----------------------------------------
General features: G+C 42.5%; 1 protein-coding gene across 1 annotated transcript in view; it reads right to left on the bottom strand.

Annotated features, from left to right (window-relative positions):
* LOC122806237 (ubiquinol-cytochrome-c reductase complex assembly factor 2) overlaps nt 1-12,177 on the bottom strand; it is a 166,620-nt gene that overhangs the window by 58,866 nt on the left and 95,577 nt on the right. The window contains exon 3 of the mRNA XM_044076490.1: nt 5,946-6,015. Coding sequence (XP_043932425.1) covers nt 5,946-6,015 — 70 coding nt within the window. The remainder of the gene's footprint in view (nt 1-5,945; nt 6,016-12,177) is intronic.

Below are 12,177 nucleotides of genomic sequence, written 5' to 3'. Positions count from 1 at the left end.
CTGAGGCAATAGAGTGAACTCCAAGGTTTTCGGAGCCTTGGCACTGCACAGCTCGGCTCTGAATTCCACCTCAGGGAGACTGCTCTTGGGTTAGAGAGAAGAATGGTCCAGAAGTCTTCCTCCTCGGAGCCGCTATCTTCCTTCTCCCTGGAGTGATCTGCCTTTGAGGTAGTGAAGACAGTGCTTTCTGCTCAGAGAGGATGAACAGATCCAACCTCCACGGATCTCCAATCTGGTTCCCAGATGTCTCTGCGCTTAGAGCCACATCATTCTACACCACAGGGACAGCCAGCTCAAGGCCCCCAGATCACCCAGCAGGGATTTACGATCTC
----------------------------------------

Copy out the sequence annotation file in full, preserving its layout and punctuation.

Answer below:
General features: G+C 42.5%; 1 protein-coding gene across 1 annotated transcript in view; it reads right to left on the bottom strand.

Annotated features, from left to right (window-relative positions):
* LOC122806237 (ubiquinol-cytochrome-c reductase complex assembly factor 2) overlaps nt 1-12,177 on the bottom strand; it is a 166,620-nt gene that overhangs the window by 58,866 nt on the left and 95,577 nt on the right. The window contains exon 3 of the mRNA XM_044076490.1: nt 5,946-6,015. Coding sequence (XP_043932425.1) covers nt 5,946-6,015 — 70 coding nt within the window. The remainder of the gene's footprint in view (nt 1-5,945; nt 6,016-12,177) is intronic.

Below are 12,177 nucleotides of genomic sequence, written 5' to 3'. Positions count from 1 at the left end.
CTGAGGCAATAGAGTGAACTCCAAGGTTTTCGGAGCCTTGGCACTGCACAGCTCGGCTCTGAATTCCACCTCAGGGAGACTGCTCTTGGGTTAGAGAGAAGAATGGTCCAGAAGTCTTCCTCCTCGGAGCCGCTATCTTCCTTCTCCCTGGAGTGATCTGCCTTTGAGGTAGTGAAGACAGTGCTTTCTGCTCAGAGAGGATGAACAGATCCAACCTCCACGGATCTCCAATCTGGTTCCCAGATGTCTCTGCGCTTAGAGCCACATCATTCTACACCACAGGGACAGCCAGCTCAAGGCCCCCAGATCACCCAGCAGGGATTTACGATCTC